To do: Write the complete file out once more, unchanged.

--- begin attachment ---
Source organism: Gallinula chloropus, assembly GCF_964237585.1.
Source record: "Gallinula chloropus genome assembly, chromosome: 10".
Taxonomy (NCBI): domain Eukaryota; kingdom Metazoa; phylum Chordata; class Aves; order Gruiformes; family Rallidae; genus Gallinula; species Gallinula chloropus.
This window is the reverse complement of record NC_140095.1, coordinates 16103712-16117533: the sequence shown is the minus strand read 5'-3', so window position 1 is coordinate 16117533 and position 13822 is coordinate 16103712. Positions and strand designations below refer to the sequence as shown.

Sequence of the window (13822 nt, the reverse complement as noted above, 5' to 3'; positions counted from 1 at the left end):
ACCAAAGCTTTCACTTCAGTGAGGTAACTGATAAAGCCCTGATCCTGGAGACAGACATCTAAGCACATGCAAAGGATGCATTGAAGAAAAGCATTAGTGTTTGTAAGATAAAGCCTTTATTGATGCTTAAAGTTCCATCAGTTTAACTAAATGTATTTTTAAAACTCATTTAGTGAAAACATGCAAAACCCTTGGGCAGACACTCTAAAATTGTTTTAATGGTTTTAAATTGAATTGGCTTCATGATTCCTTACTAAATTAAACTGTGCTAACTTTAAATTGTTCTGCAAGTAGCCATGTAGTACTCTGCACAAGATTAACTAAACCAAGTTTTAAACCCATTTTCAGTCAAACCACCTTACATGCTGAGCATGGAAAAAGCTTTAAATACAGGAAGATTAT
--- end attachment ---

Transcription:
Source organism: Gallinula chloropus, assembly GCF_964237585.1.
Source record: "Gallinula chloropus genome assembly, chromosome: 10".
Taxonomy (NCBI): domain Eukaryota; kingdom Metazoa; phylum Chordata; class Aves; order Gruiformes; family Rallidae; genus Gallinula; species Gallinula chloropus.
This window is the reverse complement of record NC_140095.1, coordinates 16103712-16117533: the sequence shown is the minus strand read 5'-3', so window position 1 is coordinate 16117533 and position 13822 is coordinate 16103712. Positions and strand designations below refer to the sequence as shown.

Sequence of the window (13822 nt, the reverse complement as noted above, 5' to 3'; positions counted from 1 at the left end):
ACCAAAGCTTTCACTTCAGTGAGGTAACTGATAAAGCCCTGATCCTGGAGACAGACATCTAAGCACATGCAAAGGATGCATTGAAGAAAAGCATTAGTGTTTGTAAGATAAAGCCTTTATTGATGCTTAAAGTTCCATCAGTTTAACTAAATGTATTTTTAAAACTCATTTAGTGAAAACATGCAAAACCCTTGGGCAGACACTCTAAAATTGTTTTAATGGTTTTAAATTGAATTGGCTTCATGATTCCTTACTAAATTAAACTGTGCTAACTTTAAATTGTTCTGCAAGTAGCCATGTAGTACTCTGCACAAGATTAACTAAACCAAGTTTTAAACCCATTTTCAGTCAAACCACCTTACATGCTGAGCATGGAAAAAGCTTTAAATACAGGAAGATTAT